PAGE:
On the edge of each rift a bench rises 40cm above the ground level creating an urban seating space. The vegetation is organized according to two “regions” that create a comfortable and permeable space. Variations in the density and the type of tree canopy (metasequoia, ash, elm, maple and pine) and a dense herbaceous groundcover imbricated in the pavement, defines each “region.” A central stand of tall pines and metasequoia echo the buildings height and the tree planted terrace above. The pavement design is meant to encourage a “friendly porosity” creating a functionally diverse space that is convivial and visually reassuring.
budget / 5.4 M€
area / 1.5 ha
delivery / T1 in 2017
With Beckmann et N’Thépé architects
A study space linked to a wetland swale
As though emerging from the earth, the library establishes a frontal rapport with the landscape allowing it to seep beneath the building.
A wetland garden: a restored swale linked to a former farm, rings the buildings.
A paved walk brings us beneath the building to its entrance and a protected terrace. The reworking of the paved surfaces creates an intimate open air reading room. The wetland garden buffers this space from the outside environment, ensuring a calm sitting area.
Aside from its rainwater retaining functions the swale is a living ecosystem. A diverse population of plant species thrives on its banks according to the varying water levels: swamp iris, horse-tails, cotton-tails, guneras… Different floating plants such as water hyacinth, water lettuce and duckweed contribute to a better water quality.
Since 2012 the planted spaces have thrived thanks to ecologically minded management practices. Certain species have disappeared over time, while others have spontaneously replaced them. Despite the sites sterile surroundings that are of little ecological interest, the swale has come to harbor a diverse wetland ecosystem worth protecting.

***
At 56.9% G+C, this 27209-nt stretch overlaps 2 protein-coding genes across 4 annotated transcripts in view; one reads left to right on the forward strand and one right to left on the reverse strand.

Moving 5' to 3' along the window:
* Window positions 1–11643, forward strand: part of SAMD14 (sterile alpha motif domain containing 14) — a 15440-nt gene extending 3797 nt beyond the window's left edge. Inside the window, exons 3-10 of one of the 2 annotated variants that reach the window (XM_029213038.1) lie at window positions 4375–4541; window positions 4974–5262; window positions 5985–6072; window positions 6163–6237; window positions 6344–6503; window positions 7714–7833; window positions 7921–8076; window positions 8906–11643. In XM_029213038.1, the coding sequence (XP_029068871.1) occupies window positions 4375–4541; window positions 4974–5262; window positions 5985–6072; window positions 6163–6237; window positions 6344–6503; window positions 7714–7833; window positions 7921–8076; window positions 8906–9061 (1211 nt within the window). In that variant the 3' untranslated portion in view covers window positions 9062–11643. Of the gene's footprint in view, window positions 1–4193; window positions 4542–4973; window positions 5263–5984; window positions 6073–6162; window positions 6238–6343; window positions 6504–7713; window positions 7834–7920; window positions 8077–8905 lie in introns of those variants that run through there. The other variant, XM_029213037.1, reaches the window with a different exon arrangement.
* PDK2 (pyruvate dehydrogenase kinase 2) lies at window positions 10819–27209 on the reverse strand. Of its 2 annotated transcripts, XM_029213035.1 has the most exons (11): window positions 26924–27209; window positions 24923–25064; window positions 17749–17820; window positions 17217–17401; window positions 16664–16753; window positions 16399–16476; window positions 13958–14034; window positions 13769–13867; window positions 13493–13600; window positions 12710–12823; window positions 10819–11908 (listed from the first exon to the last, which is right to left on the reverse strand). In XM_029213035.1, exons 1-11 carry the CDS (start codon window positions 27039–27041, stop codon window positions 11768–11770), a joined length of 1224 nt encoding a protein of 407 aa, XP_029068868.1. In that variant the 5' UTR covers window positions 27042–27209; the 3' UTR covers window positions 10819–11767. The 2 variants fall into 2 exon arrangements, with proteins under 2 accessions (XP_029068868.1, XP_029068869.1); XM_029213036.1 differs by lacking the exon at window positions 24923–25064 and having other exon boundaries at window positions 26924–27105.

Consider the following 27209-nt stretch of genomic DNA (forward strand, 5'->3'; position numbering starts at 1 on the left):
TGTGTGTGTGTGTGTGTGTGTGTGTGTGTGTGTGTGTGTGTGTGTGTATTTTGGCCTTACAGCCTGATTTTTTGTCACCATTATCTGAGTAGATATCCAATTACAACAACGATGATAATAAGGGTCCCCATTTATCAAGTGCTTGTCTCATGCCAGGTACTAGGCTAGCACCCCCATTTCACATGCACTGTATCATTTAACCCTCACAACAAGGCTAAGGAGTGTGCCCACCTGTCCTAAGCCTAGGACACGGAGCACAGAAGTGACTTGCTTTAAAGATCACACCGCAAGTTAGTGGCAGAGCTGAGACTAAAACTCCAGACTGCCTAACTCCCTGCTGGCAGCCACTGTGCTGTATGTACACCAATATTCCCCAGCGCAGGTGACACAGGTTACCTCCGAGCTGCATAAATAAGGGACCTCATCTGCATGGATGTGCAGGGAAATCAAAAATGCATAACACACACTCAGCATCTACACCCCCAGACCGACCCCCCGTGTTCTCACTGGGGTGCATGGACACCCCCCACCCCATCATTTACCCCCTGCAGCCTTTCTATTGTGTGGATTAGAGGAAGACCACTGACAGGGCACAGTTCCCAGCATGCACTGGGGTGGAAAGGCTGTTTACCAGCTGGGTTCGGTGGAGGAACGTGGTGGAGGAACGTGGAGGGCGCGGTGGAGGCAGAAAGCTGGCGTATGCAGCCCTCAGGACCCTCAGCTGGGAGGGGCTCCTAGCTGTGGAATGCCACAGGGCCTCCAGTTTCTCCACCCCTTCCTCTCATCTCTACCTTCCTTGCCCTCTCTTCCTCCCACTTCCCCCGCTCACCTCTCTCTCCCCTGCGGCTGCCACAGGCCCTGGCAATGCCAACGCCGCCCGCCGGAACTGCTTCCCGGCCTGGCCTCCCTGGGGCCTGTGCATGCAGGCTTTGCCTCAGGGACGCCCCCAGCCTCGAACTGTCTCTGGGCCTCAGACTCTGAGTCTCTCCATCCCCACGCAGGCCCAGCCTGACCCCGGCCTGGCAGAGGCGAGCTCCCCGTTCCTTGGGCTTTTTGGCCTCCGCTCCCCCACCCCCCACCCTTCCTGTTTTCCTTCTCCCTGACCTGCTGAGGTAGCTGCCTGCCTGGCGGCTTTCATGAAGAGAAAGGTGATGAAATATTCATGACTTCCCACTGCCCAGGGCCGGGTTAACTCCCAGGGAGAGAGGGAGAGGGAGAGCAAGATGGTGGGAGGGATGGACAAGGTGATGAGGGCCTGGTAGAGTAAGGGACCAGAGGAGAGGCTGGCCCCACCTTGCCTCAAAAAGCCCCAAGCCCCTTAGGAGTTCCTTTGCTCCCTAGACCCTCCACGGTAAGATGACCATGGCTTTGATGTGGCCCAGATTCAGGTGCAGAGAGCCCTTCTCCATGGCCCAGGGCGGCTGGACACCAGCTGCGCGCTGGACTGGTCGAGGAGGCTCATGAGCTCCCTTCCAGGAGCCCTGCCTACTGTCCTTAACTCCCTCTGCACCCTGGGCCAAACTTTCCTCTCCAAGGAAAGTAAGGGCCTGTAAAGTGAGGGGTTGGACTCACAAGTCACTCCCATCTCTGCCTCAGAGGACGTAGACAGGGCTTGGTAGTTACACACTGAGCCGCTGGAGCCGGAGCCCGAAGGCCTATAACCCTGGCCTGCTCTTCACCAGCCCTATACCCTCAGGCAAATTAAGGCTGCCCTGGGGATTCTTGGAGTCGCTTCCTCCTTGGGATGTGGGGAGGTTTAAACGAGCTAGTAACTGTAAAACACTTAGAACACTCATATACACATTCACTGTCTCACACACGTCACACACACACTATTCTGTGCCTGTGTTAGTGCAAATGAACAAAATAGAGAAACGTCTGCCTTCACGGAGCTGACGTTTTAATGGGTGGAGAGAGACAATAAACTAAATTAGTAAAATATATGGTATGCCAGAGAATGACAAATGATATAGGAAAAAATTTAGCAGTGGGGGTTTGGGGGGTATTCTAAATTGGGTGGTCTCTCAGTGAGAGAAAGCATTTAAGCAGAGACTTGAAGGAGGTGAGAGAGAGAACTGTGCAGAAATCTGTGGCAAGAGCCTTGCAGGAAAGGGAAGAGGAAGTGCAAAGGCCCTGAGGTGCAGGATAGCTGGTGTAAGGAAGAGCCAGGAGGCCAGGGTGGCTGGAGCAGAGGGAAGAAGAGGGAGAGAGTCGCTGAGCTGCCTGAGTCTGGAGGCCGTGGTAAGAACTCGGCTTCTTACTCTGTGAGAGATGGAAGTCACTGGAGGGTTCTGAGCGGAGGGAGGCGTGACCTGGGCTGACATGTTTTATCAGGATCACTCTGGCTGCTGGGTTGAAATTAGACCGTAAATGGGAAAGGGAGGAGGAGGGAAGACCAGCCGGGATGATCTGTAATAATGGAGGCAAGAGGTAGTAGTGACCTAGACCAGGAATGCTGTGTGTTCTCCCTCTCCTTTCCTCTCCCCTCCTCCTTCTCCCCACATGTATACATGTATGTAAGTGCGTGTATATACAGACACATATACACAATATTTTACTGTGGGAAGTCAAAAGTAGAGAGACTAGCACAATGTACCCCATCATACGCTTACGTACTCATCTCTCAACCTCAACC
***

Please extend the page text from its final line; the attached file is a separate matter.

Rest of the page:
budget / 1 M€
area / 2.2 ha
delivery / 2012
The project aspires to one of the founding themes of sustainability: to concentrate buildings to curb energy loss and capitalizing on the freed plots to create shared spaces. The underlying theme is to avoid urban sprawl, and the fragmentation of the landscape in an urban fabric that is already disparate.
The question of boundaries is essential to the project. The goal is to create a unique housing entity through the organization of private and collective plots with plurality and the creation of shared spaces in mind.
The projects defining public spaces are two walkways that make their way between the private plots. Planted on each side with variable thicknesses of vegetation, the walkway edges are adapted for the use of low picket fencing.
The common space that the walkways create have a multitude of possible functions: walking to and from home and parking, strolling along the stream, meeting with others, playing in a safe space, and taking advantage of a lively environment.
Of equal standing, the plots and common spaces collectively create an ecological entity. Tree species were selected for their small stature and their lobed and light foliage (birch, maple etc…) Cornus, Prunus, and twining vines were chosen for the shrub and herbaceous layers for their diverse flowering season and seasonal color.
budget / 850 000 €
area / 6500m²
delivery / 2012
with Puig Pujol architects
Maimat Square was a deteriorating urban housing complex. The complex was composed of long continuous five-storey housing blocks characteristic of the 1960’s urbanistic approach: a disaffected mall, undefined public spaces exclusively used for parking.
Architecturally and in terms of landscape, the urban renovation project has transformed the neighborhood spatially and in terms of functionality. Before it was insular and closed off to the outside, today it has become permeable and part of the larger public space.
Freed from the automobile, which has been relegated to the outskirts of the neighborhood, an outdoor market and a wooded park have become once again the thriving heart of activity in the neighborhood.
The renovation of the 1m layer of sterile topsoil was a precise and technical process, with the goal of regain its original fertility. To ensure the soil porosity of all spaces (dry garden) it was amended with compost and organic matter and then covered with crushed concrete.
A large part of the project is dedicated to wooded islands, that show the process of change in the vegetation over time. The islands were planted with young resistant species of plants in a 1m grid according to forestry techniques.
The project encourages the reuse of materials already onsite: ground concrete from demolition, cut tree trunks, concrete paving and metal safety rails from the mall, these elements create a new urban landscape vocabulary.
budget / 1.8 M€
area / 3.4 ha
delivery / T1 2013 – T2 2014